Agustín Covarrubias
I've edited the post to mention this issue, linking to this comment and a recent post that appeared on the question. Getting this right seems pretty crucial to the whole discussion.

This is meaningfully worse that I thought his first interview would be. Both in terms of the format and his flippancy about his actions and the admissions about his apparently intentional deceit? “Saying the right things” has always felt over rated in EA - I have seen people lose a lot of trust by saying something potentially dangerous like “hey maybe we should do XYZ biotech research” given the State view on the thing. Anyway, this sucks and I’m really disappointed. Props to Kelsey for always being level headed and steady. Not an easy situation to balance your duties as a journalist, EA, and human being. Mad respect.

I think it’s hard to be a public figure and have rigorous epistemic and interpersonal standards and I think Kelsey is one of the best. I don’t have to endorse all her actions to think this and i’d prefer we saw some messiness than that that messiness was hidden from us. Thanks for your work Kelsey.

SBF character arc went from lawful good to chaotic evil in a timeframe that anime writers would laugh at...

Since when was he lawful good? I've never thought of him as anything but chaotic.
Dr Dan Epstein
Well I guess the character perception 2 weeks ago was closer to lawful. But now it's a bit of a closed case😶

Does anyone know, did Sam consent to this conversation being shared or did he communicate with Kelsey in expectation that it was a private conversation? I am absolutely blown away by this coming out and by how casually he discussed all of these things in these circumstances. Literally saying WTF.

Kelsey clarified in a tweet that if someone asks for a conversation to be off the record and she isn't willing to keep it off the record, she explicitly tells them so.

Presumably he made some unfounded assumptions about how sympathetic she'd be and whether she'd publish the screenshots, but never asked her not to.

I think if you talk to a reporter, unless you explicitly note before beginning that the conversation is off the record and they agree to it, you have to assume that anything you say can be shared.


Maybe this is him referencing the article? 

Last night I talked to a friend of mine. They published my messages. Those were not intended to be public, but I guess they are now.  https://twitter.com/SBF_FTX/status/1593014934207881218

Ok, either SBF is actually a complete moron, or this was a very calculated ploy. Making it seem like it was not intended for the public just make his statements seem more authentic.  But: Even though there is lots of stuff here which is incriminating, it nevertheless lets him off the hook somewhat:  * he is adamant that there was never any intent to do anything bad with customer deposits, things just happened along the way * he says that the hack had nothing to do with him or anybody in his circle (that's assumed at least) * there is no mention of the "backdoor" which allowed him to do things with customer money without oversight * he comes off as bizarre and incompetent, rather than as a evil super-villain Given that he so far has been known to be very media savvy and to cultivate his and FTX's image in a way that benefits him, I would be very surprised if he just assumed that his journalist friend would not publish these things at all.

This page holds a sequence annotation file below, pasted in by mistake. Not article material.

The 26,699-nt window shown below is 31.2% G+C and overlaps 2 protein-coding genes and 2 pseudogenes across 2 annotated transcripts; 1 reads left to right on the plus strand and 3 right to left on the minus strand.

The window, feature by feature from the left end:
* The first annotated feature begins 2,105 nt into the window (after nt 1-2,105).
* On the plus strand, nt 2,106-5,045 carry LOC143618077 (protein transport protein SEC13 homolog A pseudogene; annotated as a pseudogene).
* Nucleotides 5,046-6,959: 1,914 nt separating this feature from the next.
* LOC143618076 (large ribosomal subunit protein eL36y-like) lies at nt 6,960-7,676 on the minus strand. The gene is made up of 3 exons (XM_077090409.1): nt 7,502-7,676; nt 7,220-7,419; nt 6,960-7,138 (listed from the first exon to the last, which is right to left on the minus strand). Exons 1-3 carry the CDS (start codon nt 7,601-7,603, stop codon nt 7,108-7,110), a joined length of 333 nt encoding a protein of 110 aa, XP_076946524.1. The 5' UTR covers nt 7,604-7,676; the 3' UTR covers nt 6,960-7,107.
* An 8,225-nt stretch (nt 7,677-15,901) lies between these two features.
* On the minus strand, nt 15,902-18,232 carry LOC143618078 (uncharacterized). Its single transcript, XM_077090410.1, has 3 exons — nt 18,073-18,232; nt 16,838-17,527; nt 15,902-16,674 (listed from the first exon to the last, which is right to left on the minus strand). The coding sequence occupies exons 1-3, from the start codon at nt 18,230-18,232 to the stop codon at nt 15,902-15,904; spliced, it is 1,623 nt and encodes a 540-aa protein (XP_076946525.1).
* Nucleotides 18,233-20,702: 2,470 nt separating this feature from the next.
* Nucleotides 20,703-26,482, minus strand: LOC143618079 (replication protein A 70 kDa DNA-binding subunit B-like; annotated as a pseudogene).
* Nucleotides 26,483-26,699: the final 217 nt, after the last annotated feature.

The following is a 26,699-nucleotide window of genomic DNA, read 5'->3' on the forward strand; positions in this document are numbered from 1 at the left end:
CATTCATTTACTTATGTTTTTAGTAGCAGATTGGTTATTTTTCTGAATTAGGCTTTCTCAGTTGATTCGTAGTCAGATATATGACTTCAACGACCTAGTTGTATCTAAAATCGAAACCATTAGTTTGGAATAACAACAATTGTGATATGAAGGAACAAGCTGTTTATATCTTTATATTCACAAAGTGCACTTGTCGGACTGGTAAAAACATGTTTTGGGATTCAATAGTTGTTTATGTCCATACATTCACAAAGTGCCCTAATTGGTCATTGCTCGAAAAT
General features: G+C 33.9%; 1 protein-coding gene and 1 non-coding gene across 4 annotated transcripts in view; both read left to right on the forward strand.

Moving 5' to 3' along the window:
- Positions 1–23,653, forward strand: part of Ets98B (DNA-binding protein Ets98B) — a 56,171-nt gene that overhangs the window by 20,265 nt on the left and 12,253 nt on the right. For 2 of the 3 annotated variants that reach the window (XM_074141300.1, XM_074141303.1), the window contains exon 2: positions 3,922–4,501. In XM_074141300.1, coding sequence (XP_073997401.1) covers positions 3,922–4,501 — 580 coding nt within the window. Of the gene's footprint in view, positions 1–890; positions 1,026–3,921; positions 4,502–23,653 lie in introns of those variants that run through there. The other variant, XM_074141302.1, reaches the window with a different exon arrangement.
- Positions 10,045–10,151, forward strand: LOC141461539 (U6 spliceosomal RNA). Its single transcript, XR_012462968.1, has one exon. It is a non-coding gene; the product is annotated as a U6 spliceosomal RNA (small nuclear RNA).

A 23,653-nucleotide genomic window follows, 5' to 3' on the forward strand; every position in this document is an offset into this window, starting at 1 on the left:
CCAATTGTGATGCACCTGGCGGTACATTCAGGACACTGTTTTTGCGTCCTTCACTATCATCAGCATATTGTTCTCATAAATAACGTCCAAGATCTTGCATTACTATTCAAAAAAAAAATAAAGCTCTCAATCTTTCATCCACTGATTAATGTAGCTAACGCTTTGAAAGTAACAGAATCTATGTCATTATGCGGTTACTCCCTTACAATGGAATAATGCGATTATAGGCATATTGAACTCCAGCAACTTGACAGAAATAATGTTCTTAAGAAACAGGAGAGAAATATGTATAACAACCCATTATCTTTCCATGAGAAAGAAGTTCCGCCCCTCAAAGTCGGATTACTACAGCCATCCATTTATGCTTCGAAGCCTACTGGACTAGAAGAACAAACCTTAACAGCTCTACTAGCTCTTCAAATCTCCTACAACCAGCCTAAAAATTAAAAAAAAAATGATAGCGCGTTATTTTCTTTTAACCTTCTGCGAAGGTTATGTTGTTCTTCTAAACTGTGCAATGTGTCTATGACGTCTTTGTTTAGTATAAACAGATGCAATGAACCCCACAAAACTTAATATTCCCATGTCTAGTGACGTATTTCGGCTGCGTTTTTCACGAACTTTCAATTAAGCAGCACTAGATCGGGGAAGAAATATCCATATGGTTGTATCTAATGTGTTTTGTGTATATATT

Why not both?
Andrew Clough
I think this is an area where induction is important?  If my previous interactions with someone are friendly conversation, it makes sense to interpret a request that they ask me questions as an invitation to more friendly conversation.  If they've previously interviewed me professionally and haven't had friendly conversations with me, it make sense to interpret that as an interview. As to SBF's tweet, I think we should bear in mind that he sometimes lies.

Sounds like he thought he was talking to Kelsey as a friend and not in her professional capacity.

Somehow, a mental model of him that appears reasonably compatible with a lot of his actions and this interview is ~ "he always does or says what he thinks is locally and situationally optimal in terms of presenting himself, but never considers any more macro or long-term picture, or even consistency or consequences". 

He almost appears surprised by how far this has gotten him?
Based on this, I would not believe anything he says here (or in general)?

I think that a part of this perception is created by him actively framing his actions in a way compatible with a 'press secretary model of the human mind' (cf. "Why everyone (else) is a hypocrite").

My impression is that he does consciously notice a mistake, and is shaken to some degree. In distancing himself from the aspects of his thinking which led to this mistake, he treats his motivations as more clear-cut than they truly were and pushes against them. 
If that story were the full truth, he would not have given these answers which are basically the opposite of "locally and situationally optimal in terms of presenting himself". 

I think that we would make a mistake in thinking "well, clearly SBF was a bad person all along, so I and other EAs will not end up making structurally similar mistakes anyway" (I am not trying to imply that this is what you said/think and only add this for completeness).  Regarding lessons on a community level, I think that much of the discussion on the Forum in the recent days makes a lot of sense.